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I have a physical Windows 2003 Enterprise Edition server that I would like to convert into a virtual machine on my Windows Server 2008 Hyper-V Server. Has anyone had any luck creating a Hypver V VHD from an exisiting Physical Windows 2003 server? What steps have you taken to convert the physical machine to a VHD?

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5 Answers

I believe the official tool for this is SCVMM. You can get the R2 RC free here:

http://www.microsoft.com/systemcenter/virtualmachinemanager/en/us/default.aspx

I personally haven't used this, but from what I understand it allows P2V conversions.

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I was going to post this as a comment to one of the above answers, but as two of them tackle the same subject, I thought I had better post this as an actual answer.

System Center Virtual Machine Manager does Physical-2-Virtual conversions (and Virtual-2-Physical as well) to Hyper-V, as well as converting VMWare VM images to HyperV.

I have used SCVMM to image working, crufted up legacy systems and it has worked perfectly every single time - no issues, no problems, it has simply worked and left me with a Hyper-V image that has soldiered on.

I have done this probably 30 or 40 times. Windows 2003 systems, old developer machines when they received new hardware, specific environments. All sorts of systems. And they all worked perfectly after the P2V conversion.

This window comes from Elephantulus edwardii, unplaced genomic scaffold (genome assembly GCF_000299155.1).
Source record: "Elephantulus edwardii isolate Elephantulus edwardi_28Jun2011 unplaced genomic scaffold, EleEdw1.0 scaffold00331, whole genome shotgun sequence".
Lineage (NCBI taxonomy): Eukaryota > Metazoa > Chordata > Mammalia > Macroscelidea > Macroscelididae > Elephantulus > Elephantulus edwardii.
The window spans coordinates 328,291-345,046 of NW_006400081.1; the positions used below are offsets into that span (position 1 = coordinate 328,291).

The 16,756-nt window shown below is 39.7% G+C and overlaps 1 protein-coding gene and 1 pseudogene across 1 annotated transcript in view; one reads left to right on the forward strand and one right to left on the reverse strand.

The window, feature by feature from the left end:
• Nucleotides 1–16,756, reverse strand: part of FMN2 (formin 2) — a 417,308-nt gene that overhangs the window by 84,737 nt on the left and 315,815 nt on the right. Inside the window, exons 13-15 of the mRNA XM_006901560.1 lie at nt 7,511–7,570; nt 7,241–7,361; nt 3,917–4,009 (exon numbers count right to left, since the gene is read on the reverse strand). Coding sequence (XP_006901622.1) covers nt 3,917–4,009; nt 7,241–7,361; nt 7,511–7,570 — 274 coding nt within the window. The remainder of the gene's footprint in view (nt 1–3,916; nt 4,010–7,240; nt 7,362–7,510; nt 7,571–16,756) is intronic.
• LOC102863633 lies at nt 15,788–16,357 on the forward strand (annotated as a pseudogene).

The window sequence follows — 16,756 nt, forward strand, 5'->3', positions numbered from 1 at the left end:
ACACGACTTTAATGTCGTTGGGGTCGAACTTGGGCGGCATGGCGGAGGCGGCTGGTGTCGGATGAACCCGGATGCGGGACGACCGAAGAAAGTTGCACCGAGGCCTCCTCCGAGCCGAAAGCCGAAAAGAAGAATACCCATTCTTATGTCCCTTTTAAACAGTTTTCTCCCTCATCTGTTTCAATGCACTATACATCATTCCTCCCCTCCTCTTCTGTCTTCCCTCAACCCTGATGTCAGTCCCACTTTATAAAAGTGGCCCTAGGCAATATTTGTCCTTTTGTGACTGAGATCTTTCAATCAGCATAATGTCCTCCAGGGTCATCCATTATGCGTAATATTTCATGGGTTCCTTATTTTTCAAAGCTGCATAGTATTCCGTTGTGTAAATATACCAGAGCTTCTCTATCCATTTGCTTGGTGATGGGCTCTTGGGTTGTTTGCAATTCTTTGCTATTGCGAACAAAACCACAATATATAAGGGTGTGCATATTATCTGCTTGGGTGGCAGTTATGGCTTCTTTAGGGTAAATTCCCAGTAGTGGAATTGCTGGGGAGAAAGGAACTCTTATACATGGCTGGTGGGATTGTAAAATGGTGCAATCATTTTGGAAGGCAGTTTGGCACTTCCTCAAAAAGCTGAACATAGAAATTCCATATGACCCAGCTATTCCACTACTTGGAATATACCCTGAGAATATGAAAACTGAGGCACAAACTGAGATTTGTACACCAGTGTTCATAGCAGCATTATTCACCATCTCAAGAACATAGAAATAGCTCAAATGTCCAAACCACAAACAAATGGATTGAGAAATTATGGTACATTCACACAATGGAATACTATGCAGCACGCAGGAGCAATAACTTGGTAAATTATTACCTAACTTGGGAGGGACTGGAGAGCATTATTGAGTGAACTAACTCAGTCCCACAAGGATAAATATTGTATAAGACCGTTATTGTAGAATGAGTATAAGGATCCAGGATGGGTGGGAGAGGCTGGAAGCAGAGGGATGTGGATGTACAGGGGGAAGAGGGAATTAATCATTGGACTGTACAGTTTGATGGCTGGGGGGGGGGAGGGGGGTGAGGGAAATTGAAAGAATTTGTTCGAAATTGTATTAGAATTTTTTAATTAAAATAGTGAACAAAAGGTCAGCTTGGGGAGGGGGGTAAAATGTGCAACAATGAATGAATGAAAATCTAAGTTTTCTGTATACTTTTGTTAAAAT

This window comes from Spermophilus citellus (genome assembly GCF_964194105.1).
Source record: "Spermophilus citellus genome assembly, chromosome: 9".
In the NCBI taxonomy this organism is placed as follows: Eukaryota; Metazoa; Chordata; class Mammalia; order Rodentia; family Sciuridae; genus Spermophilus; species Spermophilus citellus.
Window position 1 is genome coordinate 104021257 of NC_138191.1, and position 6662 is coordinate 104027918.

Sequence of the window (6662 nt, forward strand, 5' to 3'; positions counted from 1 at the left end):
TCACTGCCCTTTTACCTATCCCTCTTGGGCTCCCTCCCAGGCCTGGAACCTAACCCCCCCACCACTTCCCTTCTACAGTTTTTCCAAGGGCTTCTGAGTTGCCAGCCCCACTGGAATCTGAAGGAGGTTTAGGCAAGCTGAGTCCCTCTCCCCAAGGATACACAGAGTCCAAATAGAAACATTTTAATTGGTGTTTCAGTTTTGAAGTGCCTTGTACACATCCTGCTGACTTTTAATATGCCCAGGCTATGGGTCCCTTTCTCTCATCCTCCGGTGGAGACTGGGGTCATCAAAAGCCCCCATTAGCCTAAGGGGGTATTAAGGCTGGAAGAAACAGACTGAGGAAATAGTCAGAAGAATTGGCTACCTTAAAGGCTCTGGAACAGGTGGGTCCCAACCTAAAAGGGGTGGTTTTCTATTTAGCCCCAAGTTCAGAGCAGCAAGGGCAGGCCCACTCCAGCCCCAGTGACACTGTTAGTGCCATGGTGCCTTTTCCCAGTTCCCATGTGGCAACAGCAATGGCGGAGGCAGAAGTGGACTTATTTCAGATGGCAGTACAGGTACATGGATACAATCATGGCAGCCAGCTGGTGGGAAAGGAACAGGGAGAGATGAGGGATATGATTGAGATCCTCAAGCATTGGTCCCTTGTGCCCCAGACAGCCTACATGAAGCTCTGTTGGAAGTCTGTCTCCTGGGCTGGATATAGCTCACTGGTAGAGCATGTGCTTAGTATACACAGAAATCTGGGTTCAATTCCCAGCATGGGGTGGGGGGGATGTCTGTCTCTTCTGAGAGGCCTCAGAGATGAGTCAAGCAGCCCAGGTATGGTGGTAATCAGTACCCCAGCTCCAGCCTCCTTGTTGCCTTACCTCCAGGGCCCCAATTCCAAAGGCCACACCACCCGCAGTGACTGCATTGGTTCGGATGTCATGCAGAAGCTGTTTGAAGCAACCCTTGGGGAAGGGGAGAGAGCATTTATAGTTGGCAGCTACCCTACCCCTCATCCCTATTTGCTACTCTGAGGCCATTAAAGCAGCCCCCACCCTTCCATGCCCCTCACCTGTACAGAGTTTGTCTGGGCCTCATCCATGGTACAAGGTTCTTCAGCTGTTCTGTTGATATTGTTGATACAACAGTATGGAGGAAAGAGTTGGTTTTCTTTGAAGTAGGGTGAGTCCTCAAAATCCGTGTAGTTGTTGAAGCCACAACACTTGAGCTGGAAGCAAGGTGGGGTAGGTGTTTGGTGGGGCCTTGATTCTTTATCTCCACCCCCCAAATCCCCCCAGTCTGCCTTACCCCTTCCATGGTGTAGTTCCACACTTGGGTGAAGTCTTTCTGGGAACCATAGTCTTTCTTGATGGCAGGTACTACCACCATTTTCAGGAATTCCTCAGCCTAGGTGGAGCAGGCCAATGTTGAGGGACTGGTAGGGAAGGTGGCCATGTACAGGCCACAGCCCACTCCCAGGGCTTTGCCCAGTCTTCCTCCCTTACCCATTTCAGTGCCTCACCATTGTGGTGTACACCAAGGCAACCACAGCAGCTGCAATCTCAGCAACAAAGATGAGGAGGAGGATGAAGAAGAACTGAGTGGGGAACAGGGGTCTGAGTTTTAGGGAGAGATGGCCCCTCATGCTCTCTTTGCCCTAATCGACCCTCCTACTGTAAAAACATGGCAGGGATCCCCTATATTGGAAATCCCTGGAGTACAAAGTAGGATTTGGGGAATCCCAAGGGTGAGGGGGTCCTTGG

I was even impressed that a HP OEM Windows XP image only required the XP key to be reentered, and it validated fine. Your mileage may vary on that one tho.

But yes, if you use SCVMM the process is harmless, simple and painless. The physical system is left as-is so you can return to it if you need to, and you get a nice VM to use in its place.

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I have not done this using Hyper-V, but I have done multiple P2V's with VMware to ESX. Notable issues there are missing and/or different drivers for disks, NICs etc. and also OS requiring Reactivation. I would expect that you would have these same issues with Hyper-V as the same underlying principals to virtualization apply. Neither of these issues caused us any real headache when moving virtual on any of our boxes though and I would expect the same thing for you.

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There are also some drivers that are loaded on the physical system that I removed from the Device manager after the migration. These were the serial and parallel ports as well as some Dell RAID controllers.

Overall the process was very smooth.

(This was a P2V migration to ESX, but the same should apply)

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I haven't don it to Hyper-v and I susually recommend against P2V unless you have some software that is a real pain to re-install or software that is CPUID licensed. Any consolidation or virtulization effort should warrant redeploying the machines so you can get clean installs on the "new" hardware. Both ESX and HYPER-V SCVMM have the abilty to deploy loads of machines quickly so actually buidling the new VMs isn't painful, its the re-install of the apps on them.

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